All data and materials are available on demand.
Goodwin R, Shapiro J, Thurman G, Thurman S, et al. Disseminated histoplasmosis: clinical and pathologic correlations. Medicine. 1980;59:1–33.
Armstrong PA, Jackson BR, Haselow D, Fields V, Ireland M, Austin C, et al. Multistate epidemiology of histoplasmosis, United States, 2011–2014. Emerg Infect Dis. 2017;24(3):425–31.
Garsaud P, Boisseau-Garsaud AM, Desbois N, Verneuil L, Calès-Quist D, Hélénon R, et al. Epidemiology of histoplasmosis in the French West Indies (Martinique). Trans Royal Soc Trop Med Hyg. 1999;93(3):264–7.
Couppie P, Sobesky M, Aznar C, Bichat S, Clyti E, Bissuel F, et al. Histoplasmosis and acquired immunodeficiency syndrome: a study of prognostic factors. Clin Infec Dis. 2004;38(1):134–8.
Wheat J, Connolly-Stringfield P, Baker R, Curfman M, Eads M, Israel K, et al. Disseminated histoplasmosis in the acquired-immune deficiency syndrome: clinical findings, diagnosis and treatment and review of the literature. Medicine. 1990;69(6):361–74.
CDC. Leads from the MMWR revision of the CDC surveillance case definition for acquired immunodeficiency syndrome. JAMA. 1987;258(9):1143–5.
Araúz AB, Papineni P. Histoplasmosis. Infect Dis Clin North Am. 2021;35(2):471–91.
Donnelly JP, Chen SC, Kauffman CA, Steinbach WJ, Baddley JW, Verweij PE, et al. Revision and update of the consensus definitions of invasive fungal disease from the European organization for research and treatment of cancer and the mycoses study group education and research consortium. Clin Infec Dis. 2020;71(6):1367–76.
Limper AH, Knox KS, Sarosi GA, Ampel NM, Bennett JE, Catanzaro A, et al. An official American thoracic society statement: treatment of fungal infections in adult pulmonary and critical care patients. Am J Respir Crit Care Med. 2011;183(1):96–128.
Ascioglu S, Rex JH, de Pauw B, Bennett JE, Bille J, Crokaert F, et al. Defining opportunistic invasive fungal infections in immunocompromised patients with cancer and hematopoietic stem cell transplants: an international consensus. Clin Infec Dis. 2002;34(1):7–14.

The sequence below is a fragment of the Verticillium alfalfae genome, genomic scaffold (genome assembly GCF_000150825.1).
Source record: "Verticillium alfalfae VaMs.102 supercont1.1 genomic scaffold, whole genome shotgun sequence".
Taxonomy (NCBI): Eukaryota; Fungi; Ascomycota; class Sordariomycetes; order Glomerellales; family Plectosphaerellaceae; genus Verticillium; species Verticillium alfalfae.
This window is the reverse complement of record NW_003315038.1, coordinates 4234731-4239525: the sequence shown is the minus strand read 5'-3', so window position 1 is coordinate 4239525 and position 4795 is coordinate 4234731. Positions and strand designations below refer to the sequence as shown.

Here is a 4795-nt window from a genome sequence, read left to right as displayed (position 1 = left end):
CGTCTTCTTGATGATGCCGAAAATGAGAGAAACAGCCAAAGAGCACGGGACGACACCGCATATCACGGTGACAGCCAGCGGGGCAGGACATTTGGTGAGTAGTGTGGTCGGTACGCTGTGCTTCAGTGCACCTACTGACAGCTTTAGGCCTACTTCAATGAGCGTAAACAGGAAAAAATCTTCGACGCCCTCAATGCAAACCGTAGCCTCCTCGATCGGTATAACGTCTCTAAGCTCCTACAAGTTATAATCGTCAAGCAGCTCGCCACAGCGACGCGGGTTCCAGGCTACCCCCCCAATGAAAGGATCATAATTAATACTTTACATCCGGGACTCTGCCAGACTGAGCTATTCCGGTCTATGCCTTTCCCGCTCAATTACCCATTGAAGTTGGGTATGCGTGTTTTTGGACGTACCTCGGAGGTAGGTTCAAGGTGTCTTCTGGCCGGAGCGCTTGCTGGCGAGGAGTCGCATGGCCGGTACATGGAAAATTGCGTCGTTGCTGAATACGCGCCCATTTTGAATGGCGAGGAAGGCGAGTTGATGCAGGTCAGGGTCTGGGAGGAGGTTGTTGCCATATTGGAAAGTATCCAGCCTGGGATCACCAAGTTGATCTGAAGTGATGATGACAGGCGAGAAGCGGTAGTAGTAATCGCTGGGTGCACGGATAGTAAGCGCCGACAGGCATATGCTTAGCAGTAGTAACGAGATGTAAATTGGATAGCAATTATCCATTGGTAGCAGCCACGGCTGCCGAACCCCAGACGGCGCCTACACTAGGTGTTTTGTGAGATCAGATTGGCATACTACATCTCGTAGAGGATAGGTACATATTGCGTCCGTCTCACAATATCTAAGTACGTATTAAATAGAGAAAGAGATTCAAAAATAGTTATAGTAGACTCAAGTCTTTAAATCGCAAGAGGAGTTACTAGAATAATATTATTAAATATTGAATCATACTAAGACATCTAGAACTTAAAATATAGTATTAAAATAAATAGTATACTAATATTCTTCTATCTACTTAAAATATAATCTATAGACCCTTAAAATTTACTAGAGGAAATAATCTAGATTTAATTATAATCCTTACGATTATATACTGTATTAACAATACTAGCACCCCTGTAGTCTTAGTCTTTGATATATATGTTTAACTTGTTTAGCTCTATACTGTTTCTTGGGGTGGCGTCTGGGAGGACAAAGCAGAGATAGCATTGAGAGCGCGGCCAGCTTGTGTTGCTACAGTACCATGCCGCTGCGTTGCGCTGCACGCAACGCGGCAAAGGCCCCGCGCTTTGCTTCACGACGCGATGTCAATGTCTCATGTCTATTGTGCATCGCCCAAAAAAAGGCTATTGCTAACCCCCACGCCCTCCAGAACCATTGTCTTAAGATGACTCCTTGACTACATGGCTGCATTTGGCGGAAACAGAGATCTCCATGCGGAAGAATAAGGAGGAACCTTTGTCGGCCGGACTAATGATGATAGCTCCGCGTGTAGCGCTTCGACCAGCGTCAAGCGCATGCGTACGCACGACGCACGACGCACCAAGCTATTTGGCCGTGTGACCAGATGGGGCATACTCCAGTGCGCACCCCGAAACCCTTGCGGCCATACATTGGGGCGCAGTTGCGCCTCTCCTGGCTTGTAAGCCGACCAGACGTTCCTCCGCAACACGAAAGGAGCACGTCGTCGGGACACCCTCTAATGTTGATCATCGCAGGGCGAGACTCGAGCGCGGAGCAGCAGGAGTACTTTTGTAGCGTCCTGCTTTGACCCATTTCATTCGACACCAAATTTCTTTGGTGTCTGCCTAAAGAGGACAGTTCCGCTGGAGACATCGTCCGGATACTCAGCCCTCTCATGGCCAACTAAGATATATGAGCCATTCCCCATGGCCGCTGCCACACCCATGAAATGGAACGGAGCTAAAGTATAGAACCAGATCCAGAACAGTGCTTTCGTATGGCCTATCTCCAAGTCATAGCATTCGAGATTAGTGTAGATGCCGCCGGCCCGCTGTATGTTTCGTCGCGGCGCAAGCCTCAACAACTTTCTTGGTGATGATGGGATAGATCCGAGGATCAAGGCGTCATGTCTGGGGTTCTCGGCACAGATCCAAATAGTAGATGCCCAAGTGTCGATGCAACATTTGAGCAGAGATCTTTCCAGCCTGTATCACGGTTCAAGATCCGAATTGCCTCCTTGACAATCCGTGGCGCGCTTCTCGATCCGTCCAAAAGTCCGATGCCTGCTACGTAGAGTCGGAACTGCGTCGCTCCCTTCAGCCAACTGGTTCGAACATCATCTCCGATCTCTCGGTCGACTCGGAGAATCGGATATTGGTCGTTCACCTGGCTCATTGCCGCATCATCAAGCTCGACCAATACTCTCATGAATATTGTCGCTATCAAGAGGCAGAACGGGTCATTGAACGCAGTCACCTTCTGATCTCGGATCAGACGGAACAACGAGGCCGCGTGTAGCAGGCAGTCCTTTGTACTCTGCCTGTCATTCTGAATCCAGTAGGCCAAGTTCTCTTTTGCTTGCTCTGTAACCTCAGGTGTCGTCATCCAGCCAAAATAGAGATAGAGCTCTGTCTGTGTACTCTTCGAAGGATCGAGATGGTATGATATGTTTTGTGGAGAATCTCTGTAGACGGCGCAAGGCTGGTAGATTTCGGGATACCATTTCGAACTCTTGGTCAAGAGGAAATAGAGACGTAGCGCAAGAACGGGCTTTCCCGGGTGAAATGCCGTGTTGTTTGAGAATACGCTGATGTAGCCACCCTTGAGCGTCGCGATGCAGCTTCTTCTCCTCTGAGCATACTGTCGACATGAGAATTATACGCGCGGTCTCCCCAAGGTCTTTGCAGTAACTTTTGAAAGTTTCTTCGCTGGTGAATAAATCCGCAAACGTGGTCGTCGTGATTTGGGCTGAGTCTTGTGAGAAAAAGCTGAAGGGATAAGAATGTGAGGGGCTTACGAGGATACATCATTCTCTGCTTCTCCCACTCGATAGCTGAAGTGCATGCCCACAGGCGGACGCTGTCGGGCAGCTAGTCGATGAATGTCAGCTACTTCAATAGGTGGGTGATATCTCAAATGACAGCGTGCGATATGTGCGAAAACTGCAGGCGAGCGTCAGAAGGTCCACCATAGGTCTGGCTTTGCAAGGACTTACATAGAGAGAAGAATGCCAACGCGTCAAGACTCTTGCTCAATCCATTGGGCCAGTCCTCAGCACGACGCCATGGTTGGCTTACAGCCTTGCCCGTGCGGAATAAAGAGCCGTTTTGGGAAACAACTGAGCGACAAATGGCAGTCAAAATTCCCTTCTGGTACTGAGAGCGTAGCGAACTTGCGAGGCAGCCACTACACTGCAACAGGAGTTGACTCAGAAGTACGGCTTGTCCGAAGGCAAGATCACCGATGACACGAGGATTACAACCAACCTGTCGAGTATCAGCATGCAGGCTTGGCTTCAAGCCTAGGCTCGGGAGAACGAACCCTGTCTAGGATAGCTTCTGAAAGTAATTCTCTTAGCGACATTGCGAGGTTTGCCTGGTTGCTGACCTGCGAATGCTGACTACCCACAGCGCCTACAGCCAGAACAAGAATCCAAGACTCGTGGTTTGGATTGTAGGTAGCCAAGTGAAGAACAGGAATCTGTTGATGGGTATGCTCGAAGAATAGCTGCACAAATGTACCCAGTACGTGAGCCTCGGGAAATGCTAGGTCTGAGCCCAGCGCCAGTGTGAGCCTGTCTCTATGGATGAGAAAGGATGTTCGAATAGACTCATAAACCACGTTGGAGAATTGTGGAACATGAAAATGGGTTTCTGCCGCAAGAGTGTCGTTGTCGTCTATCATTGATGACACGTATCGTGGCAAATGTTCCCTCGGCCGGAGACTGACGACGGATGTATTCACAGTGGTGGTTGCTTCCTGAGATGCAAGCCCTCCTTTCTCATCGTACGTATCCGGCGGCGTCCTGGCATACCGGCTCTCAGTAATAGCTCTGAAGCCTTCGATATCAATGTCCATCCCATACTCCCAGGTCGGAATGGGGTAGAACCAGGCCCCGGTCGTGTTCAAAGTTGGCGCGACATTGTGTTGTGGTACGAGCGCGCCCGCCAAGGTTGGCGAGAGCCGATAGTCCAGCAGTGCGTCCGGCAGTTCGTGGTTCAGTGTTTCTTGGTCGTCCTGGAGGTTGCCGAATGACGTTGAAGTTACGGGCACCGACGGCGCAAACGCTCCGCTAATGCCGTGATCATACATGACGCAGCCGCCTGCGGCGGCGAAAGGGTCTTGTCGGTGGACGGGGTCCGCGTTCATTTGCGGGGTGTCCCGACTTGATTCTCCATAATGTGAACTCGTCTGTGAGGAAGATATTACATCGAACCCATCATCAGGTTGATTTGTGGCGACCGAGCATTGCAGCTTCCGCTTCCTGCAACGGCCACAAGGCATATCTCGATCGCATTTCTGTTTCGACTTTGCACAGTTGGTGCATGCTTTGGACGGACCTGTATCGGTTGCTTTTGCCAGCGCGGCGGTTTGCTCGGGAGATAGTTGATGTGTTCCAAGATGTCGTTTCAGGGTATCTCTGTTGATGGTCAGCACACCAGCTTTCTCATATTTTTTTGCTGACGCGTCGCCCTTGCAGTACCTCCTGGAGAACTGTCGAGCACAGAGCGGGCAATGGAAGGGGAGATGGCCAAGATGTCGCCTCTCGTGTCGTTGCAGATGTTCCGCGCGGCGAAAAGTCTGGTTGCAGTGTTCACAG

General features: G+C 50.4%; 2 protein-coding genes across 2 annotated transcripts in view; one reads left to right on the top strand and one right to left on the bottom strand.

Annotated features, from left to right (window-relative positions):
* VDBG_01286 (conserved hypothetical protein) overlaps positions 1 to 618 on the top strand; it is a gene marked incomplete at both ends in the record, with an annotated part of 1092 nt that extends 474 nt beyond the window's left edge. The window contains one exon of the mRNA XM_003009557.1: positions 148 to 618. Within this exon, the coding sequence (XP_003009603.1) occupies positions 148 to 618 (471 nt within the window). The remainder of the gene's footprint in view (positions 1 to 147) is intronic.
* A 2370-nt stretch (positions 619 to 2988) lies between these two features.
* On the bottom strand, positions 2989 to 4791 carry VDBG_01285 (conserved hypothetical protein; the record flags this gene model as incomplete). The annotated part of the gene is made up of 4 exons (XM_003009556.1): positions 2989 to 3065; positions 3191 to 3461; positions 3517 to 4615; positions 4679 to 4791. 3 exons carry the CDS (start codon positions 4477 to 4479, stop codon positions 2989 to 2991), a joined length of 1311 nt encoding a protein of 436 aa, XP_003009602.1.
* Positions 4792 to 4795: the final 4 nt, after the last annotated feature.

Wheat J, Hafner R, Korzun AH, Limj MT, Spencer P, Larsen RA, et al. Itraconazole treatment of disseminated histoplasmosis in patients with the acquired immunodeficiency syndrome. Am J Med. 1995;98(4):336–42.
Myint T, Anderson AM, Sanchez A, Farabi A, Hage C, Baddley JW, et al. Histoplasmosis in patients with human immunodeficiency virus/acquired immunodeficiency syndrome (HIV/AIDS): multicenter study of outcomes and factors associated with relapse. Medicine. 2014;93(1):11–8.
Kashif M, Tariq H, Ijaz M, Gomez-Marquez J. Disseminated histoplasmosis and secondary hemophagocytic syndrome in a non-HIV patient. Case Rep Critic Care. 2015;2015:1–5.
Cherabie J, Mazi P, Rauseo A, Ayres C, Larson L, Rutjanawech S, et al. Long-term mortality after histoplasma infection in people with HIV. J Fungi. 2021;7(5):369.
Daher EF, Silva GB, Barros FAS, Takeda CFV, Mota RMS, Ferreira MT, et al. Clinical and laboratory features of disseminated histoplasmosis in HIV patients from Brazil: HIV and disseminated histoplasmosis. Tropical Med Int Health. 2007;12(9):1108–15.
Salahuddin M, Karanth S, Ocazionez D, Estrada-Y-Martin RM, Cherian SV. Clinical characteristics and etiologies of miliary nodules in the US: a single-center study. Am J Med. 2019;132(6):767–9.
Evans L, Rhodes A, Alhazzani W, Antonelli M, Coopersmith CM, French C, et al. Surviving sepsis campaign: international guidelines for management of sepsis and septic shock 2021. Intensive Care Med. 2021;47(11):1181–247.
Hejblum G, Lambotte O, Galicier L, Coppo P, Marzac C, Aumont C, et al. A web-based delphi study for eliciting helpful criteria in the positive diagnosis of hemophagocytic syndrome in adult patients. PLoS ONE. 2014;9(4):e94024.
Stéphane G, David H, Fréderique S, Laurent ML, Bertrand P, Eric B, et al. Initiation strategies for renal-replacement therapy in the intensive care unit. N Engl J Med. 2016. https://doi.org/10.1056/NEJMoa1603017.
R Core Team: R: A Language and Environment for Statistical Computing. Vienna, Austria, R Foundation for Statistical Computing, https://www.R-project.org/. 2018.
Benedict K, Toda M, Jackson BR. Revising conventional wisdom about histoplasmosis in the United States. Open Forum Infect Dis. 2021;8(7):ofab306.
Wheat LJ, Chetchotisakd P, Williams B, Connolly P, Shutt K, Hajjeh R. Factors associated with severe manifestations of histoplasmosis in AIDS. Clin Infec Dis. 2000;30(6):877–81.
Zuluaga A, Tobón AM, Cano LE, Restrepo A, Sampedro J, Rosero DS, et al. Disseminated histoplasmosis: a comparative study between patients with acquired Immunodeficiency syndrome and non-HIV infected individuals. Am J Trop Med Hyg. 2005;73(3):576–82.